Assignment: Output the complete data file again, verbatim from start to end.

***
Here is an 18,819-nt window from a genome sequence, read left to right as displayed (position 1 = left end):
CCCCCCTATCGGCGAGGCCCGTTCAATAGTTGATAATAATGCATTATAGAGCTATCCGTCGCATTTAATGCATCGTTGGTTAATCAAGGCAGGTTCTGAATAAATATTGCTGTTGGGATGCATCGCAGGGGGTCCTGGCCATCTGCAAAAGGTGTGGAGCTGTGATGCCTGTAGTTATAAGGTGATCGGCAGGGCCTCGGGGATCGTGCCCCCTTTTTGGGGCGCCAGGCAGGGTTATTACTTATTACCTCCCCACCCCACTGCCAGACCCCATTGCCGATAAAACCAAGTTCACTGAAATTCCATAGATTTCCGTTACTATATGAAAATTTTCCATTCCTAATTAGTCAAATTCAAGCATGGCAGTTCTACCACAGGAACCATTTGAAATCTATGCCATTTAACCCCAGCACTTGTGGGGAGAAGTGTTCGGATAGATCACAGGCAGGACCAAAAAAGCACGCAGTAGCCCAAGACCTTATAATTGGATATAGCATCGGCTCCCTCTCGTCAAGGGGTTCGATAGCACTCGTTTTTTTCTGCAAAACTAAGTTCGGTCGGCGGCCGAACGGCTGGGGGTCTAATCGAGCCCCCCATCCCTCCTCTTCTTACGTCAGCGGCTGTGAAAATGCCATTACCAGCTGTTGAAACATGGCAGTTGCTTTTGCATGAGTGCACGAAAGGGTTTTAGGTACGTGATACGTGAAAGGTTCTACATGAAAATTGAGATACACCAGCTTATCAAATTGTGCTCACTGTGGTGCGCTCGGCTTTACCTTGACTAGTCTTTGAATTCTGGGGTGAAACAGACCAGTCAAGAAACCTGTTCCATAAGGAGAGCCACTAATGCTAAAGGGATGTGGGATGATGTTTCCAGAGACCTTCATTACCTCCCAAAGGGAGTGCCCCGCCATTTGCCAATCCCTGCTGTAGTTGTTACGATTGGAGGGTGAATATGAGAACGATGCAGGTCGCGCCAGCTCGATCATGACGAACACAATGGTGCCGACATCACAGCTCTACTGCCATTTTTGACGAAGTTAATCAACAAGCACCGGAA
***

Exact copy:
Here is an 18,819-nt window from a genome sequence, read left to right as displayed (position 1 = left end):
CCCCCCTATCGGCGAGGCCCGTTCAATAGTTGATAATAATGCATTATAGAGCTATCCGTCGCATTTAATGCATCGTTGGTTAATCAAGGCAGGTTCTGAATAAATATTGCTGTTGGGATGCATCGCAGGGGGTCCTGGCCATCTGCAAAAGGTGTGGAGCTGTGATGCCTGTAGTTATAAGGTGATCGGCAGGGCCTCGGGGATCGTGCCCCCTTTTTGGGGCGCCAGGCAGGGTTATTACTTATTACCTCCCCACCCCACTGCCAGACCCCATTGCCGATAAAACCAAGTTCACTGAAATTCCATAGATTTCCGTTACTATATGAAAATTTTCCATTCCTAATTAGTCAAATTCAAGCATGGCAGTTCTACCACAGGAACCATTTGAAATCTATGCCATTTAACCCCAGCACTTGTGGGGAGAAGTGTTCGGATAGATCACAGGCAGGACCAAAAAAGCACGCAGTAGCCCAAGACCTTATAATTGGATATAGCATCGGCTCCCTCTCGTCAAGGGGTTCGATAGCACTCGTTTTTTTCTGCAAAACTAAGTTCGGTCGGCGGCCGAACGGCTGGGGGTCTAATCGAGCCCCCCATCCCTCCTCTTCTTACGTCAGCGGCTGTGAAAATGCCATTACCAGCTGTTGAAACATGGCAGTTGCTTTTGCATGAGTGCACGAAAGGGTTTTAGGTACGTGATACGTGAAAGGTTCTACATGAAAATTGAGATACACCAGCTTATCAAATTGTGCTCACTGTGGTGCGCTCGGCTTTACCTTGACTAGTCTTTGAATTCTGGGGTGAAACAGACCAGTCAAGAAACCTGTTCCATAAGGAGAGCCACTAATGCTAAAGGGATGTGGGATGATGTTTCCAGAGACCTTCATTACCTCCCAAAGGGAGTGCCCCGCCATTTGCCAATCCCTGCTGTAGTTGTTACGATTGGAGGGTGAATATGAGAACGATGCAGGTCGCGCCAGCTCGATCATGACGAACACAATGGTGCCGACATCACAGCTCTACTGCCATTTTTGACGAAGTTAATCAACAAGCACCGGAA